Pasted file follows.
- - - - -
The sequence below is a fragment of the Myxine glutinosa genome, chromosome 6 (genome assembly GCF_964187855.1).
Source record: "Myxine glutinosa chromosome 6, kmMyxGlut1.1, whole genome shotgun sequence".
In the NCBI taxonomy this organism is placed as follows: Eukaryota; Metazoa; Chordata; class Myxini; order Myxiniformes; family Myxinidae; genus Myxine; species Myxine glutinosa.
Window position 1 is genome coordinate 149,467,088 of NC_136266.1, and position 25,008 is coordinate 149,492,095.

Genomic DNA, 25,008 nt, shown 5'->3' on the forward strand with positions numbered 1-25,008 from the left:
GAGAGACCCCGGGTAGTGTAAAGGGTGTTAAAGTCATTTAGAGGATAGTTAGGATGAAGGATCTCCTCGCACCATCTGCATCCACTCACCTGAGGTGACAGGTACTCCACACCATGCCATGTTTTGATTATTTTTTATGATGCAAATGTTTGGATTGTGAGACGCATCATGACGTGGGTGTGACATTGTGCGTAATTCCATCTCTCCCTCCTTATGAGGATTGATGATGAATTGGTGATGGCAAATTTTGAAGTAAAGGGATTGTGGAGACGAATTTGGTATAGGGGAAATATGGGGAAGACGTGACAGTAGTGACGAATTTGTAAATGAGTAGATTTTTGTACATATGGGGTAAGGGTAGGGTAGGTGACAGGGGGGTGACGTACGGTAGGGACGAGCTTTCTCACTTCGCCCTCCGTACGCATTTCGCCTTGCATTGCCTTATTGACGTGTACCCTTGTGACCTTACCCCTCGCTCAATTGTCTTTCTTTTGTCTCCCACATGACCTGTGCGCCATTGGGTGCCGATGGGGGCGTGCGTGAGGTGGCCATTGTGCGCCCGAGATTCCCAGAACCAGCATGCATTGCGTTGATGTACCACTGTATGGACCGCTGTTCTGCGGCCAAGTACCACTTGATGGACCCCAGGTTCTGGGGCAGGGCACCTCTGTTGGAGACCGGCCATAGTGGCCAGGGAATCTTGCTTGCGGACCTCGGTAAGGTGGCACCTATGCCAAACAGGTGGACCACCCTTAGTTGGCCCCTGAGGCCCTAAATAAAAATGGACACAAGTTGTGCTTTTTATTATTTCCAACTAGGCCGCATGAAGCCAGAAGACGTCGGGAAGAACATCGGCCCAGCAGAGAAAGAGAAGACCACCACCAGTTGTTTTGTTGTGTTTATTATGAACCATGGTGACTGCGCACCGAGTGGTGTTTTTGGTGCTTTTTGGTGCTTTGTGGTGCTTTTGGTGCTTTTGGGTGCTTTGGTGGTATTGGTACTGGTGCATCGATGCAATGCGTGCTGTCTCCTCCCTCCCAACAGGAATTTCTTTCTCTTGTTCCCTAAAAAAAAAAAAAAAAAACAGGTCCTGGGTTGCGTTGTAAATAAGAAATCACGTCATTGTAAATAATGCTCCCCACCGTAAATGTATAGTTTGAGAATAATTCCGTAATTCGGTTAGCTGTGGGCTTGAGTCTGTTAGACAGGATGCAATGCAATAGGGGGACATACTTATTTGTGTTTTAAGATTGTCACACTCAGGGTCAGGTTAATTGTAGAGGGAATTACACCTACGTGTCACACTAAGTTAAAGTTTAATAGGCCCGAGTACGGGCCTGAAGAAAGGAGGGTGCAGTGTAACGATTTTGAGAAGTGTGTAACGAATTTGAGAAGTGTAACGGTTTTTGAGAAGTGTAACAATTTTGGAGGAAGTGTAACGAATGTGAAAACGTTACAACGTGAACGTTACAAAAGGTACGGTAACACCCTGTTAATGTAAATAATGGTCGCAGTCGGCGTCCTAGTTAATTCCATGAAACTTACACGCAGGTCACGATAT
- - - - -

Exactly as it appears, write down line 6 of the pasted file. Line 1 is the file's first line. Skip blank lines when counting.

GAGAGACCCCGGGTAGTGTAAAGGGTGTTAAAGTCATTTAGAGGATAGTTAGGATGAAGGATCTCCTCGCACCATCTGCATCCACTCACCTGAGGTGACAGGTACTCCACACCATGCCATGTTTTGATTATTTTTTATGATGCAAATGTTTGGATTGTGAGACGCATCATGACGTGGGTGTGACATTGTGCGTAATTCCATCTCTCCCTCCTTATGAGGATTGATGATGAATTGGTGATGGCAAATTTTGAAGTAAAGGGATTGTGGAGACGAATTTGGTATAGGGGAAATATGGGGAAGACGTGACAGTAGTGACGAATTTGTAAATGAGTAGATTTTTGTACATATGGGGTAAGGGTAGGGTAGGTGACAGGGGGGTGACGTACGGTAGGGACGAGCTTTCTCACTTCGCCCTCCGTACGCATTTCGCCTTGCATTGCCTTATTGACGTGTACCCTTGTGACCTTACCCCTCGCTCAATTGTCTTTCTTTTGTCTCCCACATGACCTGTGCGCCATTGGGTGCCGATGGGGGCGTGCGTGAGGTGGCCATTGTGCGCCCGAGATTCCCAGAACCAGCATGCATTGCGTTGATGTACCACTGTATGGACCGCTGTTCTGCGGCCAAGTACCACTTGATGGACCCCAGGTTCTGGGGCAGGGCACCTCTGTTGGAGACCGGCCATAGTGGCCAGGGAATCTTGCTTGCGGACCTCGGTAAGGTGGCACCTATGCCAAACAGGTGGACCACCCTTAGTTGGCCCCTGAGGCCCTAAATAAAAATGGACACAAGTTGTGCTTTTTATTATTTCCAACTAGGCCGCATGAAGCCAGAAGACGTCGGGAAGAACATCGGCCCAGCAGAGAAAGAGAAGACCACCACCAGTTGTTTTGTTGTGTTTATTATGAACCATGGTGACTGCGCACCGAGTGGTGTTTTTGGTGCTTTTTGGTGCTTTGTGGTGCTTTTGGTGCTTTTGGGTGCTTTGGTGGTATTGGTACTGGTGCATCGATGCAATGCGTGCTGTCTCCTCCCTCCCAACAGGAATTTCTTTCTCTTGTTCCCTAAAAAAAAAAAAAAAAAACAGGTCCTGGGTTGCGTTGTAAATAAGAAATCACGTCATTGTAAATAATGCTCCCCACCGTAAATGTATAGTTTGAGAATAATTCCGTAATTCGGTTAGCTGTGGGCTTGAGTCTGTTAGACAGGATGCAATGCAATAGGGGGACATACTTATTTGTGTTTTAAGATTGTCACACTCAGGGTCAGGTTAATTGTAGAGGGAATTACACCTACGTGTCACACTAAGTTAAAGTTTAATAGGCCCGAGTACGGGCCTGAAGAAAGGAGGGTGCAGTGTAACGATTTTGAGAAGTGTGTAACGAATTTGAGAAGTGTAACGGTTTTTGAGAAGTGTAACAATTTTGGAGGAAGTGTAACGAATGTGAAAACGTTACAACGTGAACGTTACAAAAGGTACGGTAACACCCTGTTAATGTAAATAATGGTCGCAGTCGGCGTCCTAGTTAATTCCATGAAACTTACACGCAGGTCACGATAT